Change Forum... Civil Aviation Travel, Polls & Prefs Tech/Ops Aviation Hobby Aviation Photography Photography Feedback Trip Reports Military Av & Space Non-Aviation Site Related LIVE Chat My Starred Topics | Profile | New Topic | Forum Index | Help | Search
 Method Of Calculating Fuel Expenditure
 Placekicker From United States of America, joined Apr 2008, 22 posts, RR: 0Posted Sat Apr 19 2008 11:58:21 UTC (8 years 2 weeks 4 days 18 hours ago) and read 3196 times:

 Is there any roughly accurate way at determining the fuel expenditure in gallons for an aircraft based either on minutes flown or flight miles for a given aircraft? Example of what I am asking: Assume the following: 1) A flight between DTW and DFW 2) Aircraft Type: A320, B757, or Embraer 170 3) Flight Miles: 995 4) Flight Time (actual time flying): 135 minutes Are the four parameters listed above sufficient to gauge a rough estimate of how much fuel would be burned? Is there a formula given by any of the aircraft manufacturers which help estimate fuel consumption? Also, a secondary question: I assume that airlines don't fill the tanks to maximum capacity when a flight is known to only need, say 30 or 35% of a full tank. I assume the airlines save the cost of hauling the extra fuel, and would just re-fuel the needed amount at the destination. Question is, and this is purely speculative, if a flight from Detroit to Dallas is known to consume 35% of a full tank, then how much extra fuel do airlines normally allow as a buffer, for instances like circling over a storm, circiling for some miscellaneous airport delays, or unforseen extra flying which may be required? Do they allot a given percentage of fuel to buffer the occasions I just mentioned? And how much? Thanks in advance, and I appreciate any help any of you could be.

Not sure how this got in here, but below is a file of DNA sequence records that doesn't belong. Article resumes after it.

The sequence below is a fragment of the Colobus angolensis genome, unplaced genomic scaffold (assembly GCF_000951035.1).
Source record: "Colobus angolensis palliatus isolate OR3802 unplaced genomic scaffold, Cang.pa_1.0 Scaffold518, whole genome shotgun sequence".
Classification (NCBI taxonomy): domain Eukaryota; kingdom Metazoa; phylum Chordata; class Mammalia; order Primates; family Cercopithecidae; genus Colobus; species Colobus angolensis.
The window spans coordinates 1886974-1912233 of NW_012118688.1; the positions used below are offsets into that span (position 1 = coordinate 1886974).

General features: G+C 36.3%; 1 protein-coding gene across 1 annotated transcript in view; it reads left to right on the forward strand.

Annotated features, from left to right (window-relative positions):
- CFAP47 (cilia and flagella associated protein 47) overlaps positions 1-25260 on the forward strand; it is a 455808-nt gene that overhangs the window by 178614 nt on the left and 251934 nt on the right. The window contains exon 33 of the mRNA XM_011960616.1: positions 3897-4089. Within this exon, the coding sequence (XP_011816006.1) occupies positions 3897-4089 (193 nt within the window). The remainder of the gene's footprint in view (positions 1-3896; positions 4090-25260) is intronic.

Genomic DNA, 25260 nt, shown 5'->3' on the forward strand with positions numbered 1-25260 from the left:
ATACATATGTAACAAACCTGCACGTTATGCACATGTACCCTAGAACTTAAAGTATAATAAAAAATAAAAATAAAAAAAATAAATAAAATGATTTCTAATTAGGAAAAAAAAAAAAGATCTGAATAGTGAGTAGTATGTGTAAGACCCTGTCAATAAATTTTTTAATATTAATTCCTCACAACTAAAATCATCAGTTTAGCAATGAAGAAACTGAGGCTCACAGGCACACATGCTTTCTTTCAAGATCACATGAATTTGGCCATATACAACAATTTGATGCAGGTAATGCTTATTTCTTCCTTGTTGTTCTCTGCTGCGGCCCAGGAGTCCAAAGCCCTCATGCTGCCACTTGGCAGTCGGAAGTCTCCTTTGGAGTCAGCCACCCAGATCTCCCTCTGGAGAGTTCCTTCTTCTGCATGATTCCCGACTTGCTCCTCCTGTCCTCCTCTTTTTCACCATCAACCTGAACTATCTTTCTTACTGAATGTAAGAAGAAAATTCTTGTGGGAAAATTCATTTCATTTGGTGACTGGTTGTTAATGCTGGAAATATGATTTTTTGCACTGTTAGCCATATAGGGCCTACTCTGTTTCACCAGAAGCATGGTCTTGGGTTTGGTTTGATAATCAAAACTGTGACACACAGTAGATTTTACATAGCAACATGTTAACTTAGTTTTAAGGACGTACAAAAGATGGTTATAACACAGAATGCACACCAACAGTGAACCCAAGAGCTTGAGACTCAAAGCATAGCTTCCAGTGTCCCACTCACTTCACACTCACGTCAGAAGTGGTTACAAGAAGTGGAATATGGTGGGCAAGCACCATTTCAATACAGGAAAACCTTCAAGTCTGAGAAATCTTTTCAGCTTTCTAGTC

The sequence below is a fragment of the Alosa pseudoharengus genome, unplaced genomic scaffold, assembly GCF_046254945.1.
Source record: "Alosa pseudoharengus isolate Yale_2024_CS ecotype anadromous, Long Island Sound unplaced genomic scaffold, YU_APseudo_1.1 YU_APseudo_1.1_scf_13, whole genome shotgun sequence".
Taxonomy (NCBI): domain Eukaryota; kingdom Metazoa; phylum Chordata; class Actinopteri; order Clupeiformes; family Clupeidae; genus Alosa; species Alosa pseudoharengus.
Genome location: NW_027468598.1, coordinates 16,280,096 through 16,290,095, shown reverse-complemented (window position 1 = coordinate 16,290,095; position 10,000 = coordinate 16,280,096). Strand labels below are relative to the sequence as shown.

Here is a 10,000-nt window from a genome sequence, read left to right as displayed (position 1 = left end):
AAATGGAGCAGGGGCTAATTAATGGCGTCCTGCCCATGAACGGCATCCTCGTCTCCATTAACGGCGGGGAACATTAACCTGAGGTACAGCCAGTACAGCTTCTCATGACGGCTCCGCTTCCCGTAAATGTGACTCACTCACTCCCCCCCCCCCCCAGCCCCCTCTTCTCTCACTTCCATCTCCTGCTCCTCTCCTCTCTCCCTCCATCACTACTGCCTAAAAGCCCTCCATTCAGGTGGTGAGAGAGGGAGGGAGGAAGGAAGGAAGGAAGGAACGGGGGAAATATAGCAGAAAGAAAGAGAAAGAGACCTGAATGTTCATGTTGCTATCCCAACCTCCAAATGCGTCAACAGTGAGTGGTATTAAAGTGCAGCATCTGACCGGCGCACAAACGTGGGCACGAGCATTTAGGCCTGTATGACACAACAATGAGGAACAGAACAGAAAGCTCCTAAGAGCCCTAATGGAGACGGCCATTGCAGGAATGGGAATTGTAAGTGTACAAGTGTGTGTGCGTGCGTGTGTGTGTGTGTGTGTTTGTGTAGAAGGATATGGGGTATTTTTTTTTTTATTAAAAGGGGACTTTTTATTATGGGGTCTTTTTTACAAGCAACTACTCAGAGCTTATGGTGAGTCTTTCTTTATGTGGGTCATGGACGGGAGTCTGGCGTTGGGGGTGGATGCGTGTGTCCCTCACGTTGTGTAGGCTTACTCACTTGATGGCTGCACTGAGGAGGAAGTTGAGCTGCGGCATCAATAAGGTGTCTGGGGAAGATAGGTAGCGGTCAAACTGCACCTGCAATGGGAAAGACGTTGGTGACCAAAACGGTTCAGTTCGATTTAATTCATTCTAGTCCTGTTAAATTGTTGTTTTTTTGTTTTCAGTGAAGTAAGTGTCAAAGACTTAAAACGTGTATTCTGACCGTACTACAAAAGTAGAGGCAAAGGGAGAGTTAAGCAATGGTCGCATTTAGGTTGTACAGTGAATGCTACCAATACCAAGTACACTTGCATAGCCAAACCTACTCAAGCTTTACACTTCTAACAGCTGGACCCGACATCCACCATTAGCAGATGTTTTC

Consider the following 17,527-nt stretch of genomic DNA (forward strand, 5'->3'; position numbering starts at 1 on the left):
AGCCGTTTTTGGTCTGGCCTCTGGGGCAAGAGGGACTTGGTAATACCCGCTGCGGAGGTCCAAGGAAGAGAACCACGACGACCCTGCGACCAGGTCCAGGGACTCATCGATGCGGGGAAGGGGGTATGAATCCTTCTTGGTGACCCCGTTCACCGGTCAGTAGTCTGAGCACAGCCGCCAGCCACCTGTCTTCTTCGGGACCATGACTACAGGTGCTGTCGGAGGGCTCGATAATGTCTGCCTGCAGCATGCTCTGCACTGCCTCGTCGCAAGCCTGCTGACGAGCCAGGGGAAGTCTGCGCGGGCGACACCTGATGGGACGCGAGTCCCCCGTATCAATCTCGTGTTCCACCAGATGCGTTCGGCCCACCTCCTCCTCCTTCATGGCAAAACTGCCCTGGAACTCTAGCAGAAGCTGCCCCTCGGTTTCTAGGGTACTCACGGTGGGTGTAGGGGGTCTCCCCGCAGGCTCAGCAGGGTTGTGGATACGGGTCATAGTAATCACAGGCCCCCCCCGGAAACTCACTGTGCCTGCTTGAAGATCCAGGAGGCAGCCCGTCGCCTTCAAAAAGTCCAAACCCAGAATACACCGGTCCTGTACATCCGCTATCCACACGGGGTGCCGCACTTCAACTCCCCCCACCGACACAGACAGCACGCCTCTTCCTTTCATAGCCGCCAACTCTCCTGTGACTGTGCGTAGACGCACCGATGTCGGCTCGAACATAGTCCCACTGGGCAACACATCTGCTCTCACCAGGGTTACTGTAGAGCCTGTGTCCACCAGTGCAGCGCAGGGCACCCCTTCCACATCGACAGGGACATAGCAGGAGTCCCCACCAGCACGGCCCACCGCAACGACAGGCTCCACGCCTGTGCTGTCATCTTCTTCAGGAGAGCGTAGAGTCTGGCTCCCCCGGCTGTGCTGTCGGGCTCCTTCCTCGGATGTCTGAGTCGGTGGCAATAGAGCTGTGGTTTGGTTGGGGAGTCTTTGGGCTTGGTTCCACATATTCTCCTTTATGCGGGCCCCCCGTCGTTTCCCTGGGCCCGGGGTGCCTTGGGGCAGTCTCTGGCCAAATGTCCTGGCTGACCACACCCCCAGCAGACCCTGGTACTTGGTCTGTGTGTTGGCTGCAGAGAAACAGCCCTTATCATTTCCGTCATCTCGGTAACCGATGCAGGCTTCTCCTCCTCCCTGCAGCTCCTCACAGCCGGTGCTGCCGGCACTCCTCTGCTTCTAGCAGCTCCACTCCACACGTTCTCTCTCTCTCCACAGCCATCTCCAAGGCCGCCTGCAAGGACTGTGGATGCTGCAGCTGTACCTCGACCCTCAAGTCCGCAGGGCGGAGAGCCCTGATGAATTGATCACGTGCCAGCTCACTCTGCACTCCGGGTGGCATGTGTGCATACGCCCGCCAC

Tb727 From United States of America, joined Jun 2005, 2051 posts, RR: 12 Reply 1, posted Sat Apr 19 2008 14:10:30 UTC (8 years 2 weeks 4 days 16 hours ago) and read 3181 times:

 I can't give you all your answers but I ran numbers for the A320 and 757 for you on this route from a flight planning perspective. I don't have the E170 profile. These numbers are from fltplan.com so I am not sure exactly how accurate they are for these 2 planes since I don't fly them, but it should give you an idea. I used the same routing for both, 894NM for the preferred routing of FWA3.FWA RBS STL RZC FSM.BYP5. A320, planned at 459 KTAS at FL360 with forecast winds for a 6pm departure: 2:20 13,908 pounds of fuel used, 2075 gal. B757, planned at 459 KTAS at FL360 with forecast winds for a 6pm departure: 2:20 18,544 pounds of fuel used, 2767 gal. I couldn't tell you the fuel prices at either airport since I don't know what the airline would pay. Generally speaking, an airplane doesn't go full fuel all the time for many reasons. A big reason is it burns fuel to carry fuel if that makes any sense. Someone that is a 121 dispatcher would have to help you with contingency fuel questions and everything else. I do all my own planning when I fly and I take a lot of things into account but I am usually doing legs at the max range of my airplane so I am usually topped off.
 Too lazy to work, too scared to steal!
 Futurecaptain From , joined Dec 1969, posts, RR: Reply 2, posted Sat Apr 19 2008 20:18:50 UTC (8 years 2 weeks 4 days 10 hours ago) and read 3156 times: